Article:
Because there’s not been much progress in the fundamentals of physics – the Standard Model is still essentially the same as it was 30 years ago – it can sometimes feel that we’ve not learned that much new recently. Sure, we have a lot of exciting technology, particular computers and smart phones, but these are all operationalistions of existing basic science rather than based on anything new.
I think this is a classic example of the current time paradox, where we see what’s happening now as unexceptional and don’t notice all the things that are actually transformative. So in celebration of science marching on, here are five new things we’ve learned that we simply didn’t know when I was a child.
Extrasolar planets. For me this is the biggest and most exciting. When I was young, we literally had no idea as to whether there were planets round other stars. Now we’ve detected hundreds; we know that planets are actually pretty common and even have some idea of what they look like (their size, at least). I’ve sure this is behind the recent upsurge in slower-than-light science fiction: the universe has just become a little bit smaller.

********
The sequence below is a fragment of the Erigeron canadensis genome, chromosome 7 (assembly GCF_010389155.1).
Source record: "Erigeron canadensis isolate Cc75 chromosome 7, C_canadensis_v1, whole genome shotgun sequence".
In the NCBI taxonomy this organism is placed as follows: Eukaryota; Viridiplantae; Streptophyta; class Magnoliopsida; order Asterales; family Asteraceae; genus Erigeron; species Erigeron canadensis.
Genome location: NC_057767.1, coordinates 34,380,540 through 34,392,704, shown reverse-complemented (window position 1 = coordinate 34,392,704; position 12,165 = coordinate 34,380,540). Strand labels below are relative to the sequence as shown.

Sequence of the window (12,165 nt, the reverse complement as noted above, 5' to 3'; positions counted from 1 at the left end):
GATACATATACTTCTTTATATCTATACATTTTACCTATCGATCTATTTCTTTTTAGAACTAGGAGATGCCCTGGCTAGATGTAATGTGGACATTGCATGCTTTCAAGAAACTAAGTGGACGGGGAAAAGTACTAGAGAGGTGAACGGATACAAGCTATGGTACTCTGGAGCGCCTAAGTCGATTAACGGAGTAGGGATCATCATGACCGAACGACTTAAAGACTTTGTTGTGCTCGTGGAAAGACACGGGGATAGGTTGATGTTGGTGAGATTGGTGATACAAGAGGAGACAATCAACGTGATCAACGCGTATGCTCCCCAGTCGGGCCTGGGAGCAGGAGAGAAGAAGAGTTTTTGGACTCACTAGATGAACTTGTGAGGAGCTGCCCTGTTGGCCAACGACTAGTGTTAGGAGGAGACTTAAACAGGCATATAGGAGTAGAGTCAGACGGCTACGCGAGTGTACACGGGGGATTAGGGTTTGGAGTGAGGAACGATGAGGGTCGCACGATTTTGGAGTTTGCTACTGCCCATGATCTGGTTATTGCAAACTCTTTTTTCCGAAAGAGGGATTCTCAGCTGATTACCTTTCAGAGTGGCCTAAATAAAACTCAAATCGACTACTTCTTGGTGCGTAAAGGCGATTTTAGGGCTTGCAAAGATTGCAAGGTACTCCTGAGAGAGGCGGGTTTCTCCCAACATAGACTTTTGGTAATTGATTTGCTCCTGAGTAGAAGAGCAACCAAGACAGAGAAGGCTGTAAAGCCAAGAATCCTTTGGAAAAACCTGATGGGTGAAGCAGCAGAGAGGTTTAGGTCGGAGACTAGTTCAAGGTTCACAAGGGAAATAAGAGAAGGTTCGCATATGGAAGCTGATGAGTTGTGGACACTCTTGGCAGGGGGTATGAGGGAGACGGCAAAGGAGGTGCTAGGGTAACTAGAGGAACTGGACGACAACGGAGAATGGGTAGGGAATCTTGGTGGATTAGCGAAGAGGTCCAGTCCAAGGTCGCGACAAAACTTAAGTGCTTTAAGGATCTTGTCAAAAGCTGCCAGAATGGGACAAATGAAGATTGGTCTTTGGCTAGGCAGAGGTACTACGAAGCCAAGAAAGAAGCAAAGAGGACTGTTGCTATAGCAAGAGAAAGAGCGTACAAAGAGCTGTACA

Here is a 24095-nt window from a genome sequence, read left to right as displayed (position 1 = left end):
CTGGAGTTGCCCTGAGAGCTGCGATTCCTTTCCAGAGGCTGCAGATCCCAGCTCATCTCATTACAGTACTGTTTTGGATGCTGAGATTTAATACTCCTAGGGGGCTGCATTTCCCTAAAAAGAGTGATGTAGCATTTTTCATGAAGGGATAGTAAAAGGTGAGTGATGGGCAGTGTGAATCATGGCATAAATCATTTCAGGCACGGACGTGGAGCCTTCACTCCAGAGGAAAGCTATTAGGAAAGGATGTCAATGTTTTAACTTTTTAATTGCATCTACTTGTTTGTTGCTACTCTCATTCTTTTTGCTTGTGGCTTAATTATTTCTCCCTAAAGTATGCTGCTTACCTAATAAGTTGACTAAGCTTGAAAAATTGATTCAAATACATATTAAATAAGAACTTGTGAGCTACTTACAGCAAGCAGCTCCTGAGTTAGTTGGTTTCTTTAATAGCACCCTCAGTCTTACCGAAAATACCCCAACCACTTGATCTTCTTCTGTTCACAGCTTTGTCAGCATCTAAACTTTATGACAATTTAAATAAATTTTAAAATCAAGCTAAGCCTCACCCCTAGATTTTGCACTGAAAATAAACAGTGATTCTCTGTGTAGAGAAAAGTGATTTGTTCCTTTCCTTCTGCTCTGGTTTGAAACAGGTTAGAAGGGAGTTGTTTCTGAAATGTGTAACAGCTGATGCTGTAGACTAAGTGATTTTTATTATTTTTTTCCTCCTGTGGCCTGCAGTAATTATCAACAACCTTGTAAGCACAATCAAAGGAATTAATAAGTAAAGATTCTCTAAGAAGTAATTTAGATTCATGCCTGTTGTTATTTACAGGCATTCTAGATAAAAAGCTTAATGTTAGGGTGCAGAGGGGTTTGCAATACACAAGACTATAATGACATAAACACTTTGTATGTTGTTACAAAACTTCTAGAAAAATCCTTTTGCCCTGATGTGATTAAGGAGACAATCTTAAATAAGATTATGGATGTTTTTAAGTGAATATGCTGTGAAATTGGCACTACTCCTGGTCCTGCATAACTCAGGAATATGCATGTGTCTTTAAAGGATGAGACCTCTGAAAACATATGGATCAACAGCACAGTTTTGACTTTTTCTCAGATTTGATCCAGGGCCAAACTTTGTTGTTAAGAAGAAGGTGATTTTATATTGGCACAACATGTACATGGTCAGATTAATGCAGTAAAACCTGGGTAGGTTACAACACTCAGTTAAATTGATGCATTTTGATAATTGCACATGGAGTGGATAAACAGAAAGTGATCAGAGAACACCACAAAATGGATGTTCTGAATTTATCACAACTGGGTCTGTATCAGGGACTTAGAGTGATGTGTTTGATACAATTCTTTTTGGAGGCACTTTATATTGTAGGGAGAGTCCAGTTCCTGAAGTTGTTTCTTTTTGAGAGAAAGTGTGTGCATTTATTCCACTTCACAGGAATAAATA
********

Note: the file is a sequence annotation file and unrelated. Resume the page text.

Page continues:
Genetics is more complicated than we thought. I remember the human genome project and how we thought at the time that this would unlock the whole of human biology. Well, that was an impressive project – and now we’ve mapped thousands of genomes of different species – but even more interesting is the way we’ve discovered how complicated the whole thing is, going far beyond ‘this section of DNA codes for a protein and that’s it’. Overlapping genes, ‘junk’ DNA being less junk than we’d thought, the whole fields of proteomics and epigenetics – a whole new vista has opened since the ’90s.
Neutrinos have mass. I don’t know what implications this has, mainly because we’ve still not discovered how to do a whole lot with neutrinos, but it feels pretty fundamental. This was discovered in 1998, so I can really remember books going from ‘we don’t really know if neutrinos have mass’ to actually learning how they acquire mass in third year physics.
AI. You could put this down as a technology – and it is – but there’s a real element of discovery, too. People used to claim that once a computer wouldn’t be able to beat humans at chess until we had real AI – well, they’ve beaten us at Go now, and we’re still clearly not there. It’s a fascinating field: we’ve made huge strides in computer’s abilities, from IBM’s Watson to self-driving cars, but also learned a lot about what broad-spectrum intelligence means, and how sophisticated it is.
Bose-Einstein concentrates. We’ve discovered a huge amount about super-cooled states and condensed matter. The new state of matter that is a Bose-Einstein concentrate (essentially a macroscopic state that shows quantum properties), the slowing and halting of light in 2001 and more – these seem to be pushing at the edges of knowledge in a way the nuclear physicists were in the mid-20th century.